We recommend using our free online calculator Feed Assist to check your horse’s diet and re-check it as their workload, age or the seasons change.

  1. Add Digestive EQ or Digestive RP to their daily feeds to support their gut health and a flourishing microbiome.

Our hindgut postbiotic (Digestive EQ and Digestive RP) helps your horse cope with stress. Research shows reduced whole-body stress (lower serum cortisol) following exercise in horses fed our Digestive EQ and RP postbiotic.

  1. Have Stress Paste on hand for extra stressful situations like travel over 1 hour, competitions, intense exercise, courses of antibiotics, weaning, changes in routine, ownership, and environment. You can also feed your horse lucerne hay or fermented lucerne before you ride or travel, and before any potentially stressful event (like farrier or dentist visits).
  1. Don’t leave a horse for longer than four hours without access to feed. Horses are designed to eat small amounts regularly, so their guts are healthiest when they have some food in them - longer periods of time between eating will increase the risk of gastric ulcers. Free choice access to hay is ideal if they are away from the field.
  1. Make sure horses have constant access to clean water.
  1. Make adjustments to decrease the stress your horse experiences daily, like regular feeding times, herd arrangements, training routines and plenty of turn out time if they are stabled.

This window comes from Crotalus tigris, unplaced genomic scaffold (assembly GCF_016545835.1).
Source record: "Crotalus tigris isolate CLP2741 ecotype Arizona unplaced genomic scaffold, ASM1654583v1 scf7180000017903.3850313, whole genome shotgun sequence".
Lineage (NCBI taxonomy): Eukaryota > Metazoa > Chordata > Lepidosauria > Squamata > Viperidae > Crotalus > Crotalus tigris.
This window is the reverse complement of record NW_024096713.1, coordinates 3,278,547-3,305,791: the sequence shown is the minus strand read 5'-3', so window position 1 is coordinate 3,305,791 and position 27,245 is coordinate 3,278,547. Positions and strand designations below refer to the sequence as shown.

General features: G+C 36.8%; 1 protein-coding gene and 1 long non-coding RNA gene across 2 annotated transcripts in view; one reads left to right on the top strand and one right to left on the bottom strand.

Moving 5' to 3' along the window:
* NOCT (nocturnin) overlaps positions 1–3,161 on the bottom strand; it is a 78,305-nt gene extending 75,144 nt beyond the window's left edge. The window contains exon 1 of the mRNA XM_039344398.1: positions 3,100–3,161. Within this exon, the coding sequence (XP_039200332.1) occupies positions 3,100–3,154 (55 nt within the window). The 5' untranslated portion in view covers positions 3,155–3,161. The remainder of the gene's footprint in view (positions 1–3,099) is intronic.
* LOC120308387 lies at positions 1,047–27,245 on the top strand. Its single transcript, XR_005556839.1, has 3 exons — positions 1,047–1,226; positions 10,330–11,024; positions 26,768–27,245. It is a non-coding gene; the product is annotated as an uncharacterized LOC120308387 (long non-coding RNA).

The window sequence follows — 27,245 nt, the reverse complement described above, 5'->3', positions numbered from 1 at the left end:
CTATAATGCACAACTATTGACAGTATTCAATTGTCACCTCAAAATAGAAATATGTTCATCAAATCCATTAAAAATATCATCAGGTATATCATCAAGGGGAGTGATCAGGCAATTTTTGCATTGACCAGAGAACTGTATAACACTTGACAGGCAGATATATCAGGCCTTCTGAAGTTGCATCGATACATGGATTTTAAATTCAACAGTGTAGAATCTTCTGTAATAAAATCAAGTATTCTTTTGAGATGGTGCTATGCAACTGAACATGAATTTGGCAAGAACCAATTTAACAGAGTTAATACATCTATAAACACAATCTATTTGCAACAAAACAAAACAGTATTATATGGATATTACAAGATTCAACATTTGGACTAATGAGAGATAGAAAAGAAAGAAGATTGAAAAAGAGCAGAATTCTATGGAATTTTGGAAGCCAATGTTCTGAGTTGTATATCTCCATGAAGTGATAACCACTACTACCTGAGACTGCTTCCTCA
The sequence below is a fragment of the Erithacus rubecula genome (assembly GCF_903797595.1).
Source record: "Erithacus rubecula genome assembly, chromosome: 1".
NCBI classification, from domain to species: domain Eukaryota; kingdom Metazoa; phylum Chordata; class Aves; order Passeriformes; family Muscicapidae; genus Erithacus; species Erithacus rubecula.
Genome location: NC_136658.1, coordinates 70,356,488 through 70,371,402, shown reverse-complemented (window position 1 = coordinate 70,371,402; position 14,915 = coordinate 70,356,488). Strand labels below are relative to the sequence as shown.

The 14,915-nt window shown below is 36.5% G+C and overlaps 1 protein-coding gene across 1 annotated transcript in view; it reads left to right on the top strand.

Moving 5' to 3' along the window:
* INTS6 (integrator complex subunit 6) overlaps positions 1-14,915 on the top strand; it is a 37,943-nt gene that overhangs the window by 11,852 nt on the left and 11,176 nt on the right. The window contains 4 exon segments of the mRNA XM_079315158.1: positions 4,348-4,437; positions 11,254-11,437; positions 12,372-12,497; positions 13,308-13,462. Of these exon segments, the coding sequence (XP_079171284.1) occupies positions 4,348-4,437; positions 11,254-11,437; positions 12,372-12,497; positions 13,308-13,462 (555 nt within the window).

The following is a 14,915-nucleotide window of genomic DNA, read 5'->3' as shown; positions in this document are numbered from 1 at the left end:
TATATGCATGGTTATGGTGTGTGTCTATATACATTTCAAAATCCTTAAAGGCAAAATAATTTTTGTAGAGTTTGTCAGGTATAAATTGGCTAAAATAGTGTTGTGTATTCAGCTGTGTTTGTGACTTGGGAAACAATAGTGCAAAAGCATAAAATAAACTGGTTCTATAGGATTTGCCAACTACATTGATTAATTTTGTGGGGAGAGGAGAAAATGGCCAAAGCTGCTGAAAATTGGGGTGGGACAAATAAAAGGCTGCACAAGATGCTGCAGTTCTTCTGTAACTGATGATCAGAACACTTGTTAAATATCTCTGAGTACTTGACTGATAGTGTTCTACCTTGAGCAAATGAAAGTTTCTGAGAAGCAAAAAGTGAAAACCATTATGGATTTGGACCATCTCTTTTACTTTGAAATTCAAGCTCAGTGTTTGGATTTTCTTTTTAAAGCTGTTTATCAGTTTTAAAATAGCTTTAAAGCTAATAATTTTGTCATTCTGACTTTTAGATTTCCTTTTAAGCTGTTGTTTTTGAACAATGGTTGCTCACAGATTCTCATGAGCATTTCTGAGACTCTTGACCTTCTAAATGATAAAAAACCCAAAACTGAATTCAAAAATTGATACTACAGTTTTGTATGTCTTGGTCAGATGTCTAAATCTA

Using common sense is a great tool for preventing stress and maintaining your horse’s wellbeing too. Now that you know that stress can be detrimental to the gut microbiome, and an unbalanced microbiome can cause stress, you can break the cycle of increasing stress leading to poor health and anxious or dangerous behaviour.

  • If your horse suddenly changes their behaviour, look at what has changed – is the grass high in fructans, has their feed brand changed, has a paddock mate left, could they be unwell or in pain?
  • Look at your horse’s diet regularly (again, pop into Feed Assist and update their record if any factors have changed), but don’t chop and change often or add too many new things. A diet with plentiful forage, a range of good fibres, Digestive VM for minerals and vitamins and Digestive EQ for gut care will keep most horses in great health.
  • Prepare your horse before events that could be stressful with Stress Paste and a few handfuls of lucerne.

If you need help or have questions, reach out.

Our team is here to support you in caring for your horse’s wellbeing any way we can!